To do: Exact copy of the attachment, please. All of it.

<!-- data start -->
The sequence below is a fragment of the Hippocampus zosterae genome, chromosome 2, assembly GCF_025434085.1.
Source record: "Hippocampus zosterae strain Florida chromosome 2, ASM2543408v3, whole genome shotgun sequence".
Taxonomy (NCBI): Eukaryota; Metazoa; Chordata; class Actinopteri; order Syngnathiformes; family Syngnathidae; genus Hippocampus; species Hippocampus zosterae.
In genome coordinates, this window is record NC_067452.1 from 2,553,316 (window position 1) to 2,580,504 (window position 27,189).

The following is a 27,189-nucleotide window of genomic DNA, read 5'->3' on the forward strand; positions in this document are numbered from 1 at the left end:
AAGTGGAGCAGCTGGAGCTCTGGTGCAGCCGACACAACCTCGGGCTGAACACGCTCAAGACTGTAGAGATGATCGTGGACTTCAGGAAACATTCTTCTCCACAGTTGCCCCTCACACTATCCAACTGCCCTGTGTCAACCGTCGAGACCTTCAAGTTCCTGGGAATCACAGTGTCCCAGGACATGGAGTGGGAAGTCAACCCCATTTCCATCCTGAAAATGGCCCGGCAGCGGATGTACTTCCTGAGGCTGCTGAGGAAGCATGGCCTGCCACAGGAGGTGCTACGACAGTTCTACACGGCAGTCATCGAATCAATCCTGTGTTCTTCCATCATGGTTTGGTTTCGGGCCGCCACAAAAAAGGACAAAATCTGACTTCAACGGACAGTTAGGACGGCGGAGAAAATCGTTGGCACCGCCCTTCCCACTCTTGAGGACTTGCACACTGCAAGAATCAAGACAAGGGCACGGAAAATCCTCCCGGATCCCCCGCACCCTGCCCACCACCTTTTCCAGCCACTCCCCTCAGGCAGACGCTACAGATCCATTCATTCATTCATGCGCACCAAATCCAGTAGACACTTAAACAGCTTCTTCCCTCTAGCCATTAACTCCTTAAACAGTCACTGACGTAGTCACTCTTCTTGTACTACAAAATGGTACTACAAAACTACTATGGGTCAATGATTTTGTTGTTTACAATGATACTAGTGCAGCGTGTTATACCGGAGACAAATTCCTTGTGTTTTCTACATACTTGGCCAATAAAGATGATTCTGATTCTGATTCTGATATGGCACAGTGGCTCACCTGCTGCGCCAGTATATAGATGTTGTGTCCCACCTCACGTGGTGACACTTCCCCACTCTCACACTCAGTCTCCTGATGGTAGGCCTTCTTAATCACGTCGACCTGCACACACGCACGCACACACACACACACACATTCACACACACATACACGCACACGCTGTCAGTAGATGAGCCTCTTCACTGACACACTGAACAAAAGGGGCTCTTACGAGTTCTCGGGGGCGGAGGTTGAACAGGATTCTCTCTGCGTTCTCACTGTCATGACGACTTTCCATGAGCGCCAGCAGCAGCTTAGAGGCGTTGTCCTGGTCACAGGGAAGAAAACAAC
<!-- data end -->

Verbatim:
The sequence below is a fragment of the Hippocampus zosterae genome, chromosome 2, assembly GCF_025434085.1.
Source record: "Hippocampus zosterae strain Florida chromosome 2, ASM2543408v3, whole genome shotgun sequence".
Taxonomy (NCBI): Eukaryota; Metazoa; Chordata; class Actinopteri; order Syngnathiformes; family Syngnathidae; genus Hippocampus; species Hippocampus zosterae.
In genome coordinates, this window is record NC_067452.1 from 2,553,316 (window position 1) to 2,580,504 (window position 27,189).

The following is a 27,189-nucleotide window of genomic DNA, read 5'->3' on the forward strand; positions in this document are numbered from 1 at the left end:
AAGTGGAGCAGCTGGAGCTCTGGTGCAGCCGACACAACCTCGGGCTGAACACGCTCAAGACTGTAGAGATGATCGTGGACTTCAGGAAACATTCTTCTCCACAGTTGCCCCTCACACTATCCAACTGCCCTGTGTCAACCGTCGAGACCTTCAAGTTCCTGGGAATCACAGTGTCCCAGGACATGGAGTGGGAAGTCAACCCCATTTCCATCCTGAAAATGGCCCGGCAGCGGATGTACTTCCTGAGGCTGCTGAGGAAGCATGGCCTGCCACAGGAGGTGCTACGACAGTTCTACACGGCAGTCATCGAATCAATCCTGTGTTCTTCCATCATGGTTTGGTTTCGGGCCGCCACAAAAAAGGACAAAATCTGACTTCAACGGACAGTTAGGACGGCGGAGAAAATCGTTGGCACCGCCCTTCCCACTCTTGAGGACTTGCACACTGCAAGAATCAAGACAAGGGCACGGAAAATCCTCCCGGATCCCCCGCACCCTGCCCACCACCTTTTCCAGCCACTCCCCTCAGGCAGACGCTACAGATCCATTCATTCATTCATGCGCACCAAATCCAGTAGACACTTAAACAGCTTCTTCCCTCTAGCCATTAACTCCTTAAACAGTCACTGACGTAGTCACTCTTCTTGTACTACAAAATGGTACTACAAAACTACTATGGGTCAATGATTTTGTTGTTTACAATGATACTAGTGCAGCGTGTTATACCGGAGACAAATTCCTTGTGTTTTCTACATACTTGGCCAATAAAGATGATTCTGATTCTGATTCTGATATGGCACAGTGGCTCACCTGCTGCGCCAGTATATAGATGTTGTGTCCCACCTCACGTGGTGACACTTCCCCACTCTCACACTCAGTCTCCTGATGGTAGGCCTTCTTAATCACGTCGACCTGCACACACGCACGCACACACACACACACACATTCACACACACATACACGCACACGCTGTCAGTAGATGAGCCTCTTCACTGACACACTGAACAAAAGGGGCTCTTACGAGTTCTCGGGGGCGGAGGTTGAACAGGATTCTCTCTGCGTTCTCACTGTCATGACGACTTTCCATGAGCGCCAGCAGCAGCTTAGAGGCGTTGTCCTGGTCACAGGGAAGAAAACAAC